How do you write in Chinese?

How do you write in Chinese?
I’m decorating a cake for a Baby Shower and I would like to know how do you write

”It’s a boy!” in Chinese Characters
Please no online translators, I want as authentic as possible

Thanks! :)

layhoma has a quite adequate answer, but I must say both phrases offered are a bit antiquated. I also have to consider that the characters have to fit on a cake, and to keep them to a minimum, as it may be difficult to write the characters out.

Then there’s the actual writing of he characters, to make them look correct, and to make sure they can be read and understood, it’s important to follow the stroke order, and make sure they are properly spaced and in proportion.

As far as the phrase, you can write: “是个男孩!” (literally, "it’s a boy")again just as layhoma said, this isn’t as much of a set phrase in Chinese as it is in English, but it will absolutely be understood and appreciated just as you mean it, in the context. Really, if you feel up to it, you can write: ”恭喜, 是个男孩!“ (congratulations, it’s a boy), which would be a bit more natural.

Now for the actual writing of the characters: please go to this site:[1] and paste each character you wish to write on the cake into the search field at the top separately, the image on the left will show you exactly how the character should be written out, if you follow it closely (and if you have some skill in calligraphy) you should get some really good looking characters. There are no spaces between words in Chinese, remember to leave even spacing between the characters. If they won’t fit in a line, please break them up as follows:

是个 ((it)is a )
男孩 (boy)

OR

恭喜 (congratulations)
是个 ((it) is a )
男孩! (boy)

You may also want to blow up the characters and print them out for final comparison. Nice gesture, good luck!

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3 Responses to “How do you write in Chinese?”

  1. Tayler Kingston says:

    cant type chinese here
    References :

  2. layhoma2004 says:

    弄璋之喜 (in a poetic way)

    x府添丁 (more causal) X is a blank you must fill in of the parent’s surname

    Some translations in Chinese to English can’t be directly translated because of the culture differences. In this case if direct translating it to " It’s a boy" would sound very slang and trash.

    Hope it helps!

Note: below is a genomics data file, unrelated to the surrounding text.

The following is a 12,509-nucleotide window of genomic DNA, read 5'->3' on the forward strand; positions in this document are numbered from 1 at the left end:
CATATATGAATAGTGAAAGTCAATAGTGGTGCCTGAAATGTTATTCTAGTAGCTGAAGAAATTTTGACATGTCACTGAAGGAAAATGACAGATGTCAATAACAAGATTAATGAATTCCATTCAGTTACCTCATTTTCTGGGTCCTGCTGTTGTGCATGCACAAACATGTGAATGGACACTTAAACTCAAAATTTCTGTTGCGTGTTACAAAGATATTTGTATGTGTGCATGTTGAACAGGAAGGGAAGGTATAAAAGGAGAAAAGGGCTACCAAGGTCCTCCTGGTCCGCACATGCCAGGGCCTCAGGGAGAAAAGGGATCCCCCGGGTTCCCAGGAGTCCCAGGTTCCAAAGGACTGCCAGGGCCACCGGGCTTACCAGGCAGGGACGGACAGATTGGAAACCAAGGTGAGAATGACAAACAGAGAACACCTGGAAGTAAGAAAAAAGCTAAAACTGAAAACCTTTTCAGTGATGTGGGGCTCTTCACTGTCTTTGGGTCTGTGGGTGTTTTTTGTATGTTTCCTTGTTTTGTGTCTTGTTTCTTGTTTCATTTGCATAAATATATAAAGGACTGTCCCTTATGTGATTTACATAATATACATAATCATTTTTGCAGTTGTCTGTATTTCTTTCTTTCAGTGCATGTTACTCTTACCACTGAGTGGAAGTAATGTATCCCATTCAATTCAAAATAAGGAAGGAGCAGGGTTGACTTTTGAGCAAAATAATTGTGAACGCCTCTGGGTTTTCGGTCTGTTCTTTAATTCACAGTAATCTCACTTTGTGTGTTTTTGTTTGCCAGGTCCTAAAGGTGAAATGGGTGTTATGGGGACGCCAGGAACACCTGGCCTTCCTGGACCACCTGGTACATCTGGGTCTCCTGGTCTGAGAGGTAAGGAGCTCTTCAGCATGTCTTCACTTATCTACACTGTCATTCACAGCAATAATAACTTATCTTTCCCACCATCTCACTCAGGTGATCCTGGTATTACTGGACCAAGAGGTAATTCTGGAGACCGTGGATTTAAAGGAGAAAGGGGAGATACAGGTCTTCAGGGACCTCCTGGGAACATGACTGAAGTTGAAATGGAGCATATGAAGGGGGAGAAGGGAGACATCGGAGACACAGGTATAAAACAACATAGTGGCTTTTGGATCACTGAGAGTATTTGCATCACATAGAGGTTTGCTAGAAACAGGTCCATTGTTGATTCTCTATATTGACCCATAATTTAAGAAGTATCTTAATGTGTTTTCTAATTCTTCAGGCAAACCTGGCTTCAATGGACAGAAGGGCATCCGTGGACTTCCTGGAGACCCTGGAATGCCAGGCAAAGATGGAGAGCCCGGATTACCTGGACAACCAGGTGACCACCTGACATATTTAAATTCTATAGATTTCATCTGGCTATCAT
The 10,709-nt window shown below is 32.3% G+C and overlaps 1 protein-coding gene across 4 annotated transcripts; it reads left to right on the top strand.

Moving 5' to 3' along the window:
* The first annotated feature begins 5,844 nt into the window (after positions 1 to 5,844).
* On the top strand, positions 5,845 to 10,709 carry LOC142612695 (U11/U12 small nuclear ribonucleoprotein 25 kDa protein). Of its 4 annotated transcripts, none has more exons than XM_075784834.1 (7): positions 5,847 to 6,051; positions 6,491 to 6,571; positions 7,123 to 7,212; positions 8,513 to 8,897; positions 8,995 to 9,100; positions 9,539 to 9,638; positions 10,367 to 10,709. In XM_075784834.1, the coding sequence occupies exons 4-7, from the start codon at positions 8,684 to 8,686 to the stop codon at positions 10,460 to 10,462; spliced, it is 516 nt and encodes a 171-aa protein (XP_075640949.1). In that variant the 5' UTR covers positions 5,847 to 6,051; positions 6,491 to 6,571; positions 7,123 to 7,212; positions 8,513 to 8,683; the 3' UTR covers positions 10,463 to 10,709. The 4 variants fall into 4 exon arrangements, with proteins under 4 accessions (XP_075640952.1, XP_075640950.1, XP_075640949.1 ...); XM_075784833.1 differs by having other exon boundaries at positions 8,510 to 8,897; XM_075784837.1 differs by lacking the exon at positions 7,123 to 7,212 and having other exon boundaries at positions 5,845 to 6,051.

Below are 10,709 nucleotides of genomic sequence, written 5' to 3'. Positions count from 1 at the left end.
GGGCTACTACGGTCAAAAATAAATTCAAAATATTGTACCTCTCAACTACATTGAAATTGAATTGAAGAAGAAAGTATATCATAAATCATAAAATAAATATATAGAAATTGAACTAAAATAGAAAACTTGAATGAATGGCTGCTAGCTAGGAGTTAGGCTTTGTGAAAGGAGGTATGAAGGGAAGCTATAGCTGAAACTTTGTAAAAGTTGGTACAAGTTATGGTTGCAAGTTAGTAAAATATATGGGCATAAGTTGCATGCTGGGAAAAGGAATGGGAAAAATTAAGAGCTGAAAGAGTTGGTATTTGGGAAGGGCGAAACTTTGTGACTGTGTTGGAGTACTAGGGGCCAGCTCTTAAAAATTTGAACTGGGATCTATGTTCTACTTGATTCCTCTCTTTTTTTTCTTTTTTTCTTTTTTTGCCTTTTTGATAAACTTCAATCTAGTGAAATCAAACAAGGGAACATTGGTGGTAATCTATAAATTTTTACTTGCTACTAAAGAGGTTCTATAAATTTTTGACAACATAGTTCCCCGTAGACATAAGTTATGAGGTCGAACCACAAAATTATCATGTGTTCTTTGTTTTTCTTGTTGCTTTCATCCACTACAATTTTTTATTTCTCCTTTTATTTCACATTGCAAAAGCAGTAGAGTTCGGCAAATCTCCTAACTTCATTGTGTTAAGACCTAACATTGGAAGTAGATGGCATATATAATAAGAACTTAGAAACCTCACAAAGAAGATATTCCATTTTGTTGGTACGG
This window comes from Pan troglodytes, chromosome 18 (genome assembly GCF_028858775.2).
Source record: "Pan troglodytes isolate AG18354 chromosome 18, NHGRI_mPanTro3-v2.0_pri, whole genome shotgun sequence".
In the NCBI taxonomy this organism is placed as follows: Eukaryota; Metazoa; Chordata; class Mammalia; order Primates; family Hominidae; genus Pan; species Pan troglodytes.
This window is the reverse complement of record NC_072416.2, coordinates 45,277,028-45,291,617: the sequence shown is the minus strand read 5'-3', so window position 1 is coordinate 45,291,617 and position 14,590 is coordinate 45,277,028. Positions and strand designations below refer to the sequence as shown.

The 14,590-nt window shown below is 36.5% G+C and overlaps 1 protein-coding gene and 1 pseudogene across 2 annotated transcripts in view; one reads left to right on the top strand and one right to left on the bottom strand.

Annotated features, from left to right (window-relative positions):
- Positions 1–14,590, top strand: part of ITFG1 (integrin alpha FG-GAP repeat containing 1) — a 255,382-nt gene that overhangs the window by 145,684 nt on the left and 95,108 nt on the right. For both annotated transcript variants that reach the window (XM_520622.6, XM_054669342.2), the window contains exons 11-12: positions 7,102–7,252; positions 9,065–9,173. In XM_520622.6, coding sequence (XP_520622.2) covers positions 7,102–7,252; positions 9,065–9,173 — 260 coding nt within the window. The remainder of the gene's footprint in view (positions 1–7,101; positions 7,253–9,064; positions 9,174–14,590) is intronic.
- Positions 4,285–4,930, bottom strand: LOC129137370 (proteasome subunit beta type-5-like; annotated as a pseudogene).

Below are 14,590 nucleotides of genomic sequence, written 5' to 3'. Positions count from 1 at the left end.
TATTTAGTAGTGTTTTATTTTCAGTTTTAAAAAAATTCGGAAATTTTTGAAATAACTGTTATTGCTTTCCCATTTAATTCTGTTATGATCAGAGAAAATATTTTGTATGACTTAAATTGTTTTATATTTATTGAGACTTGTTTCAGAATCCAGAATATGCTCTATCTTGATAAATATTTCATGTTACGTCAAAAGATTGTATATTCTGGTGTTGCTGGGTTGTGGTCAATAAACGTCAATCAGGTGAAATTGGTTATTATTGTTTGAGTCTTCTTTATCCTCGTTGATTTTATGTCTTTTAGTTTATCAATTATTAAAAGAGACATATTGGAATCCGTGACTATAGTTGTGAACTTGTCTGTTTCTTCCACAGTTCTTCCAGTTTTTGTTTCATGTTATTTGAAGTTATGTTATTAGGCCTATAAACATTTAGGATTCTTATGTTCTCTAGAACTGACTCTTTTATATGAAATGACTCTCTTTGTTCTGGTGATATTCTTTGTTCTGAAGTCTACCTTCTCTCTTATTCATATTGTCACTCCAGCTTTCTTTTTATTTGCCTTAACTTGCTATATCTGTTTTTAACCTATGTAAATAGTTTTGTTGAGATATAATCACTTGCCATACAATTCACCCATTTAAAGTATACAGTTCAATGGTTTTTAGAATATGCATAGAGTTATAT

References :

  3. Heads On Sticks says:

    layhoma has a quite adequate answer, but I must say both phrases offered are a bit antiquated. I also have to consider that the characters have to fit on a cake, and to keep them to a minimum, as it may be difficult to write the characters out.

    Then there’s the actual writing of he characters, to make them look correct, and to make sure they can be read and understood, it’s important to follow the stroke order, and make sure they are properly spaced and in proportion.

    As far as the phrase, you can write: “是个男孩!” (literally, "it’s a boy")again just as layhoma said, this isn’t as much of a set phrase in Chinese as it is in English, but it will absolutely be understood and appreciated just as you mean it, in the context. Really, if you feel up to it, you can write: ”恭喜, 是个男孩!“ (congratulations, it’s a boy), which would be a bit more natural.

    Now for the actual writing of the characters: please go to this site:[1] and paste each character you wish to write on the cake into the search field at the top separately, the image on the left will show you exactly how the character should be written out, if you follow it closely (and if you have some skill in calligraphy) you should get some really good looking characters. There are no spaces between words in Chinese, remember to leave even spacing between the characters. If they won’t fit in a line, please break them up as follows:

    是个 ((it)is a )
    男孩 (boy)

    OR

    恭喜 (congratulations)
    是个 ((it) is a )
    男孩! (boy)

    You may also want to blow up the characters and print them out for final comparison. Nice gesture, good luck!
    References :
    [1]
    http://www.zdic.net/zd/zi/ZdicE6Zdic98ZdicAF.htm

    I speak Mandarin

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